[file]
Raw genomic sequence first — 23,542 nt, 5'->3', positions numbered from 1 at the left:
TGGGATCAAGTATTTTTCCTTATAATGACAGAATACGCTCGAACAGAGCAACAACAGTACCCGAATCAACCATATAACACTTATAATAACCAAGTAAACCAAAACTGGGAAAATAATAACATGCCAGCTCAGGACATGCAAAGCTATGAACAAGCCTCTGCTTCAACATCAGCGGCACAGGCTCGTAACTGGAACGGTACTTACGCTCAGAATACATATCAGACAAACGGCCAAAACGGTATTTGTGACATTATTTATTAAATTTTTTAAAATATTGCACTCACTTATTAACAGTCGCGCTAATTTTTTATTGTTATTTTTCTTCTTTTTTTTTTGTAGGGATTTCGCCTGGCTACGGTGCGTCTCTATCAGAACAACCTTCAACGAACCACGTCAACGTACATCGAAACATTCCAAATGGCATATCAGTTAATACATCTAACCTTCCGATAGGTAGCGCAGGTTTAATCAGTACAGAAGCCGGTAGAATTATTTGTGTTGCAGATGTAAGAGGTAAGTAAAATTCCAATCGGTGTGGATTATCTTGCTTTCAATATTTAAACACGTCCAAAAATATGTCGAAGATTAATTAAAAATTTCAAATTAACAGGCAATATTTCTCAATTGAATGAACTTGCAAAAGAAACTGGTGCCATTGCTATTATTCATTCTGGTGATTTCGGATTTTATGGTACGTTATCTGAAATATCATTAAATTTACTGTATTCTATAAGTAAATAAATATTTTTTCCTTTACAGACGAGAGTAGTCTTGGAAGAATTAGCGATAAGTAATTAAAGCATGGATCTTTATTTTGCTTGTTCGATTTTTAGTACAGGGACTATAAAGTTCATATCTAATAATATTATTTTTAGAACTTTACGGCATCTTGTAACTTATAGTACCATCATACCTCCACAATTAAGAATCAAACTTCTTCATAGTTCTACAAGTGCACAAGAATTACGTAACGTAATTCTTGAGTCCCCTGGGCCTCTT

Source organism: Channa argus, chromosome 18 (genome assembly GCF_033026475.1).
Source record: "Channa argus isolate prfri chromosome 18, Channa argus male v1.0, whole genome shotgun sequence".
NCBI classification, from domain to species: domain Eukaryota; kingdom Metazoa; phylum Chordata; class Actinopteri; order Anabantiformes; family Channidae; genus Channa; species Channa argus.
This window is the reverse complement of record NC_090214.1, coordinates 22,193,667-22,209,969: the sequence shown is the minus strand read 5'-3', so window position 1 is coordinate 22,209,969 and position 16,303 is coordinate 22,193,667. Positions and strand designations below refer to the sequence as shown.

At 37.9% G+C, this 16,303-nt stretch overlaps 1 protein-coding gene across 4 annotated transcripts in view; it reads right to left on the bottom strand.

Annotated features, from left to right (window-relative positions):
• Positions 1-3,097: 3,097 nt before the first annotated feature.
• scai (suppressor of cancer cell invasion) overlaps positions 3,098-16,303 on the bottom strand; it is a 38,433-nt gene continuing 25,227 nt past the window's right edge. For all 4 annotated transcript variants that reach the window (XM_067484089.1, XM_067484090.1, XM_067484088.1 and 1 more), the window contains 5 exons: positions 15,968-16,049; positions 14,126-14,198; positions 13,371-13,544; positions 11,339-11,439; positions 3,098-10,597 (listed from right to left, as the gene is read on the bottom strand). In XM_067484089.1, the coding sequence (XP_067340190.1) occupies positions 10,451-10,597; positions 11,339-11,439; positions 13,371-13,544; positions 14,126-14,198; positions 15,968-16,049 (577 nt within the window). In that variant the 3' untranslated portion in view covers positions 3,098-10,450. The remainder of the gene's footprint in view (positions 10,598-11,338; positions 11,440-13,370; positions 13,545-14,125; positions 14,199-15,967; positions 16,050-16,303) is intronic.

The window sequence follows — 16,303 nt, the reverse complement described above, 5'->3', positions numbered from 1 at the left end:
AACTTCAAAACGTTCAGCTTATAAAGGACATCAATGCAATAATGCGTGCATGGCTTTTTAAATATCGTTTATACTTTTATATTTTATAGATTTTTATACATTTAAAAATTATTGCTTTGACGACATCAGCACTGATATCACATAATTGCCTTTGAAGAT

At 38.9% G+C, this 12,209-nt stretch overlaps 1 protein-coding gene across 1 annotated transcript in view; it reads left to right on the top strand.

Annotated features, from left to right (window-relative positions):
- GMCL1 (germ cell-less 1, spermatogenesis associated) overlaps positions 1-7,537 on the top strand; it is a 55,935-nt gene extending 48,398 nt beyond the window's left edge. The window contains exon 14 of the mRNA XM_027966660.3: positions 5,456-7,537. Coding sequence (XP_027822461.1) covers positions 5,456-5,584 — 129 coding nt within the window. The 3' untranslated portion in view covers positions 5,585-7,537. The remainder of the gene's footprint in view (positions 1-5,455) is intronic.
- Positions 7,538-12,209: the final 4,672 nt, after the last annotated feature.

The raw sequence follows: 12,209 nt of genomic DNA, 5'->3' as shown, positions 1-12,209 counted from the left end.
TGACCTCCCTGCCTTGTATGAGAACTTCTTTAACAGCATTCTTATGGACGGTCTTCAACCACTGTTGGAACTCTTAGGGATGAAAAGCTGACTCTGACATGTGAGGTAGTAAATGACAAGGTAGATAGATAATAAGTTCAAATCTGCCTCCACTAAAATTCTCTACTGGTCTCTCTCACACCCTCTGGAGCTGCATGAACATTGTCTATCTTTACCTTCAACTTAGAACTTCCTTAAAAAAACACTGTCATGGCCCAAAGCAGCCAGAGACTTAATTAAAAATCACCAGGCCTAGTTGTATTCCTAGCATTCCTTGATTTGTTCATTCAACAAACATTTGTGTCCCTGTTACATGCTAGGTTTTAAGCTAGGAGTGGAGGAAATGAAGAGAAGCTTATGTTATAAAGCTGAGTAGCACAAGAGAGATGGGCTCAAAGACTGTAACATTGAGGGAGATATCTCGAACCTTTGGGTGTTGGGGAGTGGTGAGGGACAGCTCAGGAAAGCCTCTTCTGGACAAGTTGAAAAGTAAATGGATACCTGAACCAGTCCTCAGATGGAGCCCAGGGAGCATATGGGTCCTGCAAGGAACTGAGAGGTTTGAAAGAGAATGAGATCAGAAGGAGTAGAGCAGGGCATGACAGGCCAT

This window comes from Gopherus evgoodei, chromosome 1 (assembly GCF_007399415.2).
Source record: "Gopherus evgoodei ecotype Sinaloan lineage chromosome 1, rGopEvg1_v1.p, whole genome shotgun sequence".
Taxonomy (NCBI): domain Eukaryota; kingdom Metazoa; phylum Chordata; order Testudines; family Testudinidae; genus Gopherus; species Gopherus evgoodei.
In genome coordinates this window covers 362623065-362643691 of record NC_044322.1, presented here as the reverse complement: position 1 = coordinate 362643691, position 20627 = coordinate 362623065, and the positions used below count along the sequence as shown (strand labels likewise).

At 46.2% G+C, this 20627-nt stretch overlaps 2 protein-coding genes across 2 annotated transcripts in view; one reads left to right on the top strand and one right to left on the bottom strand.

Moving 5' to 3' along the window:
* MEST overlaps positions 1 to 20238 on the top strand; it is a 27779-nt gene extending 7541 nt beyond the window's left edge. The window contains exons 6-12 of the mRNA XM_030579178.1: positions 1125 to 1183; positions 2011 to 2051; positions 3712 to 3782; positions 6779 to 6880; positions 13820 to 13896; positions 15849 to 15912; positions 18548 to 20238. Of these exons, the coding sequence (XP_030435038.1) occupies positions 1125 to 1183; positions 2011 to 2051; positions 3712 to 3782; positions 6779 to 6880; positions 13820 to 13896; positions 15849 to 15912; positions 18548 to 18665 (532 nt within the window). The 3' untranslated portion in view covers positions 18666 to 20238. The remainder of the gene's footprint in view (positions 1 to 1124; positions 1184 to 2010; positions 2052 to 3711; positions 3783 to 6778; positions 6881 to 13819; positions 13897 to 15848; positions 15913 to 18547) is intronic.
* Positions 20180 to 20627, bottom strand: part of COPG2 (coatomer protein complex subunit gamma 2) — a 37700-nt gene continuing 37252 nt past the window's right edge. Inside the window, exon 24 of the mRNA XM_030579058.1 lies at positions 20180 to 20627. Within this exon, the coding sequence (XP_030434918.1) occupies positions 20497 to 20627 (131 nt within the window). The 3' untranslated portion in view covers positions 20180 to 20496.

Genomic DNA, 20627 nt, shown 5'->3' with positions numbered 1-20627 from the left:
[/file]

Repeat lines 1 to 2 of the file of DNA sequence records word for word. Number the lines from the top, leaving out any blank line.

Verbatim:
Raw genomic sequence first — 23,542 nt, 5'->3', positions numbered from 1 at the left:
TGGGATCAAGTATTTTTCCTTATAATGACAGAATACGCTCGAACAGAGCAACAACAGTACCCGAATCAACCATATAACACTTATAATAACCAAGTAAACCAAAACTGGGAAAATAATAACATGCCAGCTCAGGACATGCAAAGCTATGAACAAGCCTCTGCTTCAACATCAGCGGCACAGGCTCGTAACTGGAACGGTACTTACGCTCAGAATACATATCAGACAAACGGCCAAAACGGTATTTGTGACATTATTTATTAAATTTTTTAAAATATTGCACTCACTTATTAACAGTCGCGCTAATTTTTTATTGTTATTTTTCTTCTTTTTTTTTTGTAGGGATTTCGCCTGGCTACGGTGCGTCTCTATCAGAACAACCTTCAACGAACCACGTCAACGTACATCGAAACATTCCAAATGGCATATCAGTTAATACATCTAACCTTCCGATAGGTAGCGCAGGTTTAATCAGTACAGAAGCCGGTAGAATTATTTGTGTTGCAGATGTAAGAGGTAAGTAAAATTCCAATCGGTGTGGATTATCTTGCTTTCAATATTTAAACACGTCCAAAAATATGTCGAAGATTAATTAAAAATTTCAAATTAACAGGCAATATTTCTCAATTGAATGAACTTGCAAAAGAAACTGGTGCCATTGCTATTATTCATTCTGGTGATTTCGGATTTTATGGTACGTTATCTGAAATATCATTAAATTTACTGTATTCTATAAGTAAATAAATATTTTTTCCTTTACAGACGAGAGTAGTCTTGGAAGAATTAGCGATAAGTAATTAAAGCATGGATCTTTATTTTGCTTGTTCGATTTTTAGTACAGGGACTATAAAGTTCATATCTAATAATATTATTTTTAGAACTTTACGGCATCTTGTAACTTATAGTACCATCATACCTCCACAATTAAGAATCAAACTTCTTCATAGTTCTACAAGTGCACAAGAATTACGTAACGTAATTCTTGAGTCCCCTGGGCCTCTT